France pays inter-faith tribute to World War I Indian heroes
An interfaith commemoration for Indian soldiers who died in the First World War was held at the Indian memorial in France on Sunday. The memorial commemorates over 4,700 soldiers and labourers from British India who lost their lives on the Western Front during the First World War and have no known graves.world Updated: Sep 03, 2015 21:43 IST
An interfaith commemoration for Indian soldiers who died in the First World War was held at the Indian memorial in France on Sunday. This year also marks the 100th anniversary of the battle of Neuve Chapelle (March 10-13, 1915) which was the Indian Corps first major action in the war as a single unit.
Organised by the Indian Interfaith association and the local French administration at the Neuve Chapelle memorial, the event was attended by more than 1,300 Indians of different religious groups and about 300 French guests, the organisers told HT.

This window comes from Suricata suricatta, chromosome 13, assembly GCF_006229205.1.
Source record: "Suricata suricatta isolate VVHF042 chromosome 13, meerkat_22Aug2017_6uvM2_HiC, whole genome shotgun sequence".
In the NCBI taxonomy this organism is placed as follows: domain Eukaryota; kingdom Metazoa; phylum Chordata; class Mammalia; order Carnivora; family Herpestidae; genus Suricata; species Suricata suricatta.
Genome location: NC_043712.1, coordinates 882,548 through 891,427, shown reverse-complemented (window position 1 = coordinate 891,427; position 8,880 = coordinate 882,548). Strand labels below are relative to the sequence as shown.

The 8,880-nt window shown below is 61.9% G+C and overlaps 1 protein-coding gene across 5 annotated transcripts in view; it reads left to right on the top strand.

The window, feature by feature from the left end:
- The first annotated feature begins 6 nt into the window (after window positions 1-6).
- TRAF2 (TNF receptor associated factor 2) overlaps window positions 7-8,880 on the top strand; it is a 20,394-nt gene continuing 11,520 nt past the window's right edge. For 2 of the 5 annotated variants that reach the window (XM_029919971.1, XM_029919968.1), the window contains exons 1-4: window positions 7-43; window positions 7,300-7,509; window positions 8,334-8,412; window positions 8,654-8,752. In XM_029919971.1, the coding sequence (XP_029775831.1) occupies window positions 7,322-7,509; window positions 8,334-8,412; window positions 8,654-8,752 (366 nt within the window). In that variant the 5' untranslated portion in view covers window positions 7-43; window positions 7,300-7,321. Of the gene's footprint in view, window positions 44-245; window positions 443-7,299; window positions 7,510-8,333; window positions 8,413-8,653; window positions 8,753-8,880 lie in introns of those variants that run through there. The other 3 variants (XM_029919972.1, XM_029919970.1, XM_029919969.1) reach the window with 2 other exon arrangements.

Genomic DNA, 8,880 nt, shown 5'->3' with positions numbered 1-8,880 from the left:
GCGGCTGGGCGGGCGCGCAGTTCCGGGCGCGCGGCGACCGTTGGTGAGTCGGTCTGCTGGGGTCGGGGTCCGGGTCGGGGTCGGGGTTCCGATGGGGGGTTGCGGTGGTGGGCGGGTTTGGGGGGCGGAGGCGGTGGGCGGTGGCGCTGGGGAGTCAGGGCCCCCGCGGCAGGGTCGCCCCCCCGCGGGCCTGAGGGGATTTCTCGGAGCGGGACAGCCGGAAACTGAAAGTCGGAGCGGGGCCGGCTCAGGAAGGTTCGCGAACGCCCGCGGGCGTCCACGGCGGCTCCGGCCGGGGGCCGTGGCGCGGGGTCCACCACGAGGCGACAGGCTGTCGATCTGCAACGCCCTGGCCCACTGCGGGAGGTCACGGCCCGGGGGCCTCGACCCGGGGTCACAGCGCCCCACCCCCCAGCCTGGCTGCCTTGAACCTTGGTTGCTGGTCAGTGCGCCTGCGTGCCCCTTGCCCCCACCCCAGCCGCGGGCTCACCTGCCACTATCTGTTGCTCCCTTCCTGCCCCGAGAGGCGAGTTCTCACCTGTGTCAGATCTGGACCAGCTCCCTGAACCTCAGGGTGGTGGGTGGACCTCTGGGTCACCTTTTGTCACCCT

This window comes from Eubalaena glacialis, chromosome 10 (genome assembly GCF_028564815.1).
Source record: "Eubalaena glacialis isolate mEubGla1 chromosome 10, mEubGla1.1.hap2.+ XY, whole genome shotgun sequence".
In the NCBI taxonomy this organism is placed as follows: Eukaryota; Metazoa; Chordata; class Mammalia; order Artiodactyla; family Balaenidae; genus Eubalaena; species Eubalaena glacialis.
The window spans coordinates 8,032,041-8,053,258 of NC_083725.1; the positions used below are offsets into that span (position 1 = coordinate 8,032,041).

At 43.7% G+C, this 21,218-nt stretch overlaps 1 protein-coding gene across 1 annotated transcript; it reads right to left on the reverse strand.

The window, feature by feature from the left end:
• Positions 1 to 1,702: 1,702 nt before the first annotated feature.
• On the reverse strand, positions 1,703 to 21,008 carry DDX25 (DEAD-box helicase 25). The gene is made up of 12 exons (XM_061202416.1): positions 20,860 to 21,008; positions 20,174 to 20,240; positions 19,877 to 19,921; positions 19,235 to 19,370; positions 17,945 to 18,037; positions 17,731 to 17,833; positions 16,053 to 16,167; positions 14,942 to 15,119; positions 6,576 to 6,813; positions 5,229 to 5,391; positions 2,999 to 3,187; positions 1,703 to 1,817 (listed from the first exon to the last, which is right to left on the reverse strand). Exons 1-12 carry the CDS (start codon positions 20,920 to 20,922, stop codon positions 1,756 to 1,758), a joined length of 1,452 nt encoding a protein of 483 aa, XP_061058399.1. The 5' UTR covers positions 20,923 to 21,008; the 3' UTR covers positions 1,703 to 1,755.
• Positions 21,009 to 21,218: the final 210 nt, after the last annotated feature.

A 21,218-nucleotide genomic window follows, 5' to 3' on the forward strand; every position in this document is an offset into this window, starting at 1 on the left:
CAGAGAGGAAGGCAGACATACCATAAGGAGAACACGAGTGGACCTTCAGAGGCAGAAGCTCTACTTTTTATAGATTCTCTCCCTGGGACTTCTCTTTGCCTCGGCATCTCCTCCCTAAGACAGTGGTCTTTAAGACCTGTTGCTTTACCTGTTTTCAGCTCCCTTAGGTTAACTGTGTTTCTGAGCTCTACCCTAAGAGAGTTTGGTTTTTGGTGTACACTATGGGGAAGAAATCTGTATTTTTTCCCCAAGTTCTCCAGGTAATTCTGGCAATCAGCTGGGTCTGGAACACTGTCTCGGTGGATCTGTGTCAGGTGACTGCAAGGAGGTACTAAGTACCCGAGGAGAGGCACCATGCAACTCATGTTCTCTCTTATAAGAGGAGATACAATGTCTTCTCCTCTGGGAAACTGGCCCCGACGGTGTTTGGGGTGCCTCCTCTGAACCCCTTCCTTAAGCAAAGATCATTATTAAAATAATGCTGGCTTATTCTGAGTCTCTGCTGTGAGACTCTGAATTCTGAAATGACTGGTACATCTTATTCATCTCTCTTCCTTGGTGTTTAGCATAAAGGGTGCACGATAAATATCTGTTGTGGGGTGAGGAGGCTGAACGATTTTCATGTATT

The memorial commemorates over 4,700 soldiers and labourers from British India who lost their lives on the Western Front during the First World War and have no known graves.
“Many come to pay homage to the Indian soldiers here, but we wanted to read their last prayers as this had never been done” said Ramesh Chandar Vohra, President of the Interfaith association.
A local band played the Indian and French national anthems as well as the last post, the final salute to fallen soldiers.
Pradeep Kumar Singh, a business executive said, “Back home, we tend to forget about these thousands of people who travelled thousands of kilometres to fight in unfamiliar territory and unfamiliar climate for a cause and for enemies that were not theirs”
The event took on a nationalist flavor, with Indian flags being waved and slogans of “Jai Hind” and “Indo-France ki Jai” greeting the prayers read by Muslim, Hindu, Christian, Sikh and Buddhist religious leaders.
The Indian ambassador to France, Dr Mohan Kumar, told HT, “We should appreciate the fact that the relationship between India and France goes back not just 40-50 years but a whole century.”